Assistant Treasurer 8.13% 17
Vice President (Programs) 7.16% 166
Executive Assistant 6.65% 157
Program Assistant 6.41% 88

At the other end of the list, directors and senior professional staff have seen smaller increases in median salaries. While a few roles such as grants manager/administrator, associate director or executive vice president, and program director have seen their median salaries drop, these dips are likely due to staffing or reporting changes rather than actual reductions in individuals’ salaries. 

Full-time employee roles with the smallest median salary percent change, 2022-2023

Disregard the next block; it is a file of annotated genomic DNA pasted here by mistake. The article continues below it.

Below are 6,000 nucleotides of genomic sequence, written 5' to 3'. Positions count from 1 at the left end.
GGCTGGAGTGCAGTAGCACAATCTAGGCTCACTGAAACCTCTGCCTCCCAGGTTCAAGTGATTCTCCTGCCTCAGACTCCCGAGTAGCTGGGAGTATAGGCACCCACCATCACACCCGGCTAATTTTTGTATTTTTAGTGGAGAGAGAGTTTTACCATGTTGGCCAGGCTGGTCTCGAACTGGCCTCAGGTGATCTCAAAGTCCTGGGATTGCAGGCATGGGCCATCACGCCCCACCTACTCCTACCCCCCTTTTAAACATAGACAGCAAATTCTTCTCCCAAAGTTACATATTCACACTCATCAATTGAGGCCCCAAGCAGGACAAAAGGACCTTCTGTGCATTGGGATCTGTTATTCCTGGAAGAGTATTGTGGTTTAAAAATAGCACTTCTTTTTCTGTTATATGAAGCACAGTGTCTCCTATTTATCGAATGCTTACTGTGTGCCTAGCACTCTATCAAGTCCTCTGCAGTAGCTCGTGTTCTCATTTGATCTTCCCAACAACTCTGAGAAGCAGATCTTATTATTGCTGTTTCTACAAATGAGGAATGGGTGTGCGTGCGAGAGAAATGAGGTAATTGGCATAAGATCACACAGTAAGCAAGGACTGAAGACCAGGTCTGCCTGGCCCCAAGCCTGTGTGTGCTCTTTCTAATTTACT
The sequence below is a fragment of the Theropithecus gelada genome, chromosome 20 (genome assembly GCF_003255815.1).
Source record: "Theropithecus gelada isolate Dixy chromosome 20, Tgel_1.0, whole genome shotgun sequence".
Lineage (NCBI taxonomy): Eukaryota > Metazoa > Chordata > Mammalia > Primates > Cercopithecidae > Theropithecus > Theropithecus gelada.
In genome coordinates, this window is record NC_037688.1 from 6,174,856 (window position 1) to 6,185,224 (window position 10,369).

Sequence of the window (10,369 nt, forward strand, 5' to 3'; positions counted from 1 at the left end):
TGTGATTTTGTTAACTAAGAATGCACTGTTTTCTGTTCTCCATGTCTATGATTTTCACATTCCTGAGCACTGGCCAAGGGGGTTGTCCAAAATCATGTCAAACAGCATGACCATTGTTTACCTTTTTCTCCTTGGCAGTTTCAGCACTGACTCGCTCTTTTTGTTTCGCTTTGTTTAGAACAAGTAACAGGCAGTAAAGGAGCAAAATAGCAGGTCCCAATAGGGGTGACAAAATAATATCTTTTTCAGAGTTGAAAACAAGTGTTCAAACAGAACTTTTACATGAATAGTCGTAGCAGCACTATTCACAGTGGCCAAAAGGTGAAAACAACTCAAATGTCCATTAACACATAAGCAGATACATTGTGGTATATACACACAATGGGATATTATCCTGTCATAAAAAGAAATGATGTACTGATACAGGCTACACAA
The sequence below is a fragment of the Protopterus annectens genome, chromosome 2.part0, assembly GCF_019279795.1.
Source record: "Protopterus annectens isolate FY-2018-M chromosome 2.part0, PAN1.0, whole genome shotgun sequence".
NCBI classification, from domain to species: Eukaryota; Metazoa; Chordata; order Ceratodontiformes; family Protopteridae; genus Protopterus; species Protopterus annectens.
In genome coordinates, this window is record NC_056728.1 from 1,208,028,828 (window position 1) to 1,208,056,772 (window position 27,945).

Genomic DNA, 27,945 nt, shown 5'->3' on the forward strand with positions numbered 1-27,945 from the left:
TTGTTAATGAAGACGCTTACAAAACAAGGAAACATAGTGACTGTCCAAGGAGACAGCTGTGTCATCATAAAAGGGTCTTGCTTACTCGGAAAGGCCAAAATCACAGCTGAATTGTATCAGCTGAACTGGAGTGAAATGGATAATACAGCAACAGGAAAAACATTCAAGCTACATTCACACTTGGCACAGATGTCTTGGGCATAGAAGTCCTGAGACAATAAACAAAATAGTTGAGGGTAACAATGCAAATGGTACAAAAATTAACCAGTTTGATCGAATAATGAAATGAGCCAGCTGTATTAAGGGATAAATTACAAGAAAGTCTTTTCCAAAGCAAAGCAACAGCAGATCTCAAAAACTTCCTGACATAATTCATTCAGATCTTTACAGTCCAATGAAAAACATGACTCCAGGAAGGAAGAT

Role 2022-2023 Median
Salary Increase (%)
No. of Grantmakers
Program Director -3.15% 180
Associate Director, Executive Vice President -2.10% 78
Grants Manager/Administrator -0.22% 184
Senior Program Officer 0.84% 165
Technology Professional 0.87% 56
Vice President/Chief Development/Advancement Officer 1.26% 102
Director of Human Resources 1.44% 41
Director of Donor Services/Donor Services Officer 1.45% 91
Director of Impact Investing 2.17% 27
Accountant 2.52% 146

Finally, given how volatile the labor market has been over the last few years, what can we say about starting salaries offered by foundations? We can use salaries for new hires—those with less than one year of reported tenure within a given organization—as a proxy for what foundations are offering to attract new talent. While median starting salary increases outpaced inflation between 2019 and 2021, they fell to 0% in 2022. They’ve since swung back and landed just ahead of the inflation rate in 2023.